Graphene, the 2-D carbon-based material, is sometimes referred to as “the wonder material,” due to its numerous remarkable properties. Many research groups all over the world investigate its possible applications, especially in combination with other materials.
Here are some of the developments achieved in 2013.
- Researchers of Zejiang University (China) developed a graphene-based aerogel which has the lowest density ever recorded for a solid material – 0.16 mg/cm3. In addition to the low density, the gel is very flexible and it can adsorb up to 900 times its weight of oil. This makes it suitable for environmental remediation.
- Graphene was used to make a supercapacitor, which can work in a wide temperature interval (between -50 and +80 oC). The device has a capacitance of 300 mF at 25 oC and a maximum voltage of 3.7 V. Potentially this supercapacitor can be used to store energy for electronic equipment, such as computers and/or vehicles. This work was performed by researchers of the Université Paul Sabatier (Toulouse, France).
- Scientists from the University of Texas (Austin, US) developed a new method to grow larger crystals of graphene on a copper substrate. In their work they used the Chemical Vapor Deposition (CVD) technique; the control of the oxygen present on the copper surface enabled them to deposit crystals with dimensions of centimeters. This is an important step for the synthesis of graphene at a larger scale, for possible industry application.
- Modified graphene showing magnetic properties was reported for the first time by researchers of University of California (Berkeley, US). This result was obtained by functionalizing graphene with an appropriate organic group (nitrophenyl).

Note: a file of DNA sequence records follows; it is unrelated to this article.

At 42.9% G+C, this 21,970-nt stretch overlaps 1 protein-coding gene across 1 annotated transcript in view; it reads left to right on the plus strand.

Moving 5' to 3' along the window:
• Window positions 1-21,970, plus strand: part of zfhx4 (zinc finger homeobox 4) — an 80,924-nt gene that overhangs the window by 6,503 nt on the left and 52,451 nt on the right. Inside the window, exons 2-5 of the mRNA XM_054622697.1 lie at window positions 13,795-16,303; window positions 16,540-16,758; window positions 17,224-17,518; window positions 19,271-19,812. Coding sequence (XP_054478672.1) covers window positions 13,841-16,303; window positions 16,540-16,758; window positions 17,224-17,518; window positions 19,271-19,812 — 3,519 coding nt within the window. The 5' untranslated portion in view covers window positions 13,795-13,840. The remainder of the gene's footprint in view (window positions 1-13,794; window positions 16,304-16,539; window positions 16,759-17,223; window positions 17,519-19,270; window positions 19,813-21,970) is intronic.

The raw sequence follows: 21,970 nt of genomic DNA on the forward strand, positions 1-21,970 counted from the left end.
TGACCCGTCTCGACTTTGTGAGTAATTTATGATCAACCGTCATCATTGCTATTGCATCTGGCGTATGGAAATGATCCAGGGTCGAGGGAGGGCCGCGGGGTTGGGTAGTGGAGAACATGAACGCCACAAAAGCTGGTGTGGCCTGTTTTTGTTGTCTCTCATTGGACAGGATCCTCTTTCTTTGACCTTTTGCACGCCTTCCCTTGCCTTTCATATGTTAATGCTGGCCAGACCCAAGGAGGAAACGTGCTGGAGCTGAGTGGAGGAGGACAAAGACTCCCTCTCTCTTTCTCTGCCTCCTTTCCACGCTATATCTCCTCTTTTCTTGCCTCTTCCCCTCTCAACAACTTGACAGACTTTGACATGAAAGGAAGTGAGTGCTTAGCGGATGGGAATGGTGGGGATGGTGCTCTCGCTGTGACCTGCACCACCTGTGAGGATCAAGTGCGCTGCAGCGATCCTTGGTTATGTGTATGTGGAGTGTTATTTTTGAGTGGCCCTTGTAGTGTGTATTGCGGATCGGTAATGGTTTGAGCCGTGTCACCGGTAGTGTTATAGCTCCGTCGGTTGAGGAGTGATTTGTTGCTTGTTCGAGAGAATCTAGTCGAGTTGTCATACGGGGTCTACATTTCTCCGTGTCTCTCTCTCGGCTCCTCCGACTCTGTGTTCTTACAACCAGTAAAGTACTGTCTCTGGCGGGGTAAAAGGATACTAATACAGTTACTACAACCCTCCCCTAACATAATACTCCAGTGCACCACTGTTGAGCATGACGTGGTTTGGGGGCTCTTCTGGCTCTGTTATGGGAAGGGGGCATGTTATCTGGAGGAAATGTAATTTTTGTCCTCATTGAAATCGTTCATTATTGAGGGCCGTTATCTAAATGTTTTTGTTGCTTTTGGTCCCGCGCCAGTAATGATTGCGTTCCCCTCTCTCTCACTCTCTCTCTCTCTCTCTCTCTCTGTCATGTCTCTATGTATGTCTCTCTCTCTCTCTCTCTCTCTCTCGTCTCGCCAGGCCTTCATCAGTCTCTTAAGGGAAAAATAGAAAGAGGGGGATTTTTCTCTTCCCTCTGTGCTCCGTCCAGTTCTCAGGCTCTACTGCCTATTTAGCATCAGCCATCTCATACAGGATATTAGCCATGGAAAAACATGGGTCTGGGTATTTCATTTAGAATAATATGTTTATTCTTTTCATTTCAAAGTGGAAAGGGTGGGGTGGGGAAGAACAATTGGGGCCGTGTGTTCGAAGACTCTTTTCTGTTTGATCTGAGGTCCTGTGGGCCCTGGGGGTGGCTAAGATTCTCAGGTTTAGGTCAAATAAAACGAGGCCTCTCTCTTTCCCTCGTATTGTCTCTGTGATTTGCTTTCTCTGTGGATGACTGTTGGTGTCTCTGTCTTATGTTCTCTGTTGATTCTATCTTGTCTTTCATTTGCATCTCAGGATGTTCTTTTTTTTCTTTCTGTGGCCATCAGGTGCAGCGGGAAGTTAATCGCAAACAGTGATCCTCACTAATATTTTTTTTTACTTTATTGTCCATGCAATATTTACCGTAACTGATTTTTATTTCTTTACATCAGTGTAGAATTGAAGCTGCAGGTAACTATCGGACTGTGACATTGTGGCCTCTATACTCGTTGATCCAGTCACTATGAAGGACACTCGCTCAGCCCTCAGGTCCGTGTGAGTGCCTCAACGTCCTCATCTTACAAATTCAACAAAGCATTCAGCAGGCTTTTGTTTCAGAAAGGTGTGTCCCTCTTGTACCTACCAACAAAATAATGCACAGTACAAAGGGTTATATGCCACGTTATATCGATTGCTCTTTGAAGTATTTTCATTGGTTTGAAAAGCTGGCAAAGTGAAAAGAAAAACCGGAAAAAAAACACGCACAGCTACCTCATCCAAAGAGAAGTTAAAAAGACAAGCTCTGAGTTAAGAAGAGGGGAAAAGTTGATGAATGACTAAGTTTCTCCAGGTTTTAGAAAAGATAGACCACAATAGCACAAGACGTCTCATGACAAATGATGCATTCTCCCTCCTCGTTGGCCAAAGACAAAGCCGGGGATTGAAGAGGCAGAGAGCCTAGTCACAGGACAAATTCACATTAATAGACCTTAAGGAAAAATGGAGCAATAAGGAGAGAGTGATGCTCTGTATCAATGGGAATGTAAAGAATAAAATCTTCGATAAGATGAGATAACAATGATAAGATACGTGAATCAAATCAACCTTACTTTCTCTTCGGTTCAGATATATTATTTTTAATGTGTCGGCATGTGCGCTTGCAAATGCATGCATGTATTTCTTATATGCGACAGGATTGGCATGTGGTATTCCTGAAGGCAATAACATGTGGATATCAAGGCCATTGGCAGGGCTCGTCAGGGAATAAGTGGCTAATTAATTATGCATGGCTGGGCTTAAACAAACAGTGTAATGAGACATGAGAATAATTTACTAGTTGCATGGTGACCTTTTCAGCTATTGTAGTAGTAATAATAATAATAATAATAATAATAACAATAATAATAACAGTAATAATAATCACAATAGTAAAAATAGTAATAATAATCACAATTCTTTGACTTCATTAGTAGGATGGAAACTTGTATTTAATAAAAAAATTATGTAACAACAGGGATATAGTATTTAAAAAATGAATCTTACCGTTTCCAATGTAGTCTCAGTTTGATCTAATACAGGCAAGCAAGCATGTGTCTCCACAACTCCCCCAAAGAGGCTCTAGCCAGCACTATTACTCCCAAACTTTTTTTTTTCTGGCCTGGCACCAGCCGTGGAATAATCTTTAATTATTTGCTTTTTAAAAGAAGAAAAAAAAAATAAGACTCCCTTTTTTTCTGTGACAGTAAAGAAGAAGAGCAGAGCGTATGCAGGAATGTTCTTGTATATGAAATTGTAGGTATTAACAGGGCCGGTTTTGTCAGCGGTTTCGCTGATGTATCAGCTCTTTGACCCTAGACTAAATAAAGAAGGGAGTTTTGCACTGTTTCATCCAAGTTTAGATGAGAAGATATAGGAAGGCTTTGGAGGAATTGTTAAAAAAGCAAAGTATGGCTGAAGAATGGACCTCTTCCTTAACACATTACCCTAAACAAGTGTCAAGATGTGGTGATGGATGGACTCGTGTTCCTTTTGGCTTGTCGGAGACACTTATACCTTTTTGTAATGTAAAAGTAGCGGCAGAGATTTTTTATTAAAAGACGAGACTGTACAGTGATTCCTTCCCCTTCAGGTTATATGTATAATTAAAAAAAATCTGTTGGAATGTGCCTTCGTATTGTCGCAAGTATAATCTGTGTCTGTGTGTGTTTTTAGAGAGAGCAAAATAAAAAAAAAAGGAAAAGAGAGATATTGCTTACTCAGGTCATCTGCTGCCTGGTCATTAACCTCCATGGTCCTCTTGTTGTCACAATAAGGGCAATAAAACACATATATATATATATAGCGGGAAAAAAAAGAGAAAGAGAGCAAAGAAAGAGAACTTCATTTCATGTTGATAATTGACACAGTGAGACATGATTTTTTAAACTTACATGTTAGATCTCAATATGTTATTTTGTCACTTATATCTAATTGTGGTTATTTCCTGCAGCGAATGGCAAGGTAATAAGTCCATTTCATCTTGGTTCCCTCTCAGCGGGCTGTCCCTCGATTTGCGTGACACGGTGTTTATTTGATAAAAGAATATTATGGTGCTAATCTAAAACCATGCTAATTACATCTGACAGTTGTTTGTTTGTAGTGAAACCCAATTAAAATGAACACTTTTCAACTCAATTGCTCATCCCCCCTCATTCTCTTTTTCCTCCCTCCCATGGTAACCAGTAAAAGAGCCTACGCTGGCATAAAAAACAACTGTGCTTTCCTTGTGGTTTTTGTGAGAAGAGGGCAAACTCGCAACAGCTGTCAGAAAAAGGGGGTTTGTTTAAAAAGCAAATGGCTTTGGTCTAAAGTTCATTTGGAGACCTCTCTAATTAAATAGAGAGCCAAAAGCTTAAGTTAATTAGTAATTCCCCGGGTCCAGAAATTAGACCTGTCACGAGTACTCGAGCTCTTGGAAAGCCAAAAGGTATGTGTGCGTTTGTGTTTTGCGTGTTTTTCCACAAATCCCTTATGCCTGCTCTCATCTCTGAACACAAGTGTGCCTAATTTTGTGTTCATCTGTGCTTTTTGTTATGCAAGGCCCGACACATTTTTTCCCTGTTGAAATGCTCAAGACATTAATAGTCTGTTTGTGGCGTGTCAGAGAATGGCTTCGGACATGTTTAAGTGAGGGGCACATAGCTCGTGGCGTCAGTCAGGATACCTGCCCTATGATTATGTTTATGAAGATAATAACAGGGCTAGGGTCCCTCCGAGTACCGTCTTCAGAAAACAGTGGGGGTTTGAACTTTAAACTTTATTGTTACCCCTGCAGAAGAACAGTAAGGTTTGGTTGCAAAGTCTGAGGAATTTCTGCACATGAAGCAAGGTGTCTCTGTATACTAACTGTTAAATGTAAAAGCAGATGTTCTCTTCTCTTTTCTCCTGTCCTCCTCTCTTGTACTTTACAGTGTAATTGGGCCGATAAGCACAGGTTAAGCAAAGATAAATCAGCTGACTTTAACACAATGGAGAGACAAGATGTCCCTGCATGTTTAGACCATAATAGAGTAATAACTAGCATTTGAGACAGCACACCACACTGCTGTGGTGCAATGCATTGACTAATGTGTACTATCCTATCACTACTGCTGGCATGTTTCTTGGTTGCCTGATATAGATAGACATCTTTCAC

2013 Science Breakthroughs
There were many materials science advances in 2012, but in science, particularly in the field of chemistry, 2013 was another banner year. From a new element in the periodic table to tremendous advances in the use of graphene, chemists and materials scientists were making breakthroughs all year long.
Rudolph, D. et al. Spectroscopy of Element 115 Decay Chains. (2013). Physical Review Letters. Accessed January 6, 2014.
Bird J.C. et al. Reducing the contact time of a bouncing drop. (2013). Nature. Accessed January 6, 2014.
Forsgren, J. et al. A Template Free, Ultra-Adsorbing, High Surface Area Carbonate Nanostructure. (2013). Plos One. Accessed January 6, 2014.
Sun, H. et al. Multifunctional, Ultra-Flyweight, Synergistically Assembled Carbon Aerogels. (2013). Advanced Materials. Accessed January 6, 2014.
Tsai, W.Y. et al. Outstanding Performance of Activated Graphene Based Supercapacitors in Ionic Liquid Electrolyte from -50 to 80 oC. (2013). Nano Energy. Accessed January 6, 2014.
Hao, Y. et al. The Role of Surface Oxygen in the Growth of Large Single-crystal Graphene on Copper. (2013). Science. Accessed January 6, 2014.
Hong, J. et al. Chemically Engineered Graphene-based 2D Organic Molecular Magnet. (2013). ACS Nano. Accessed January 6, 2014.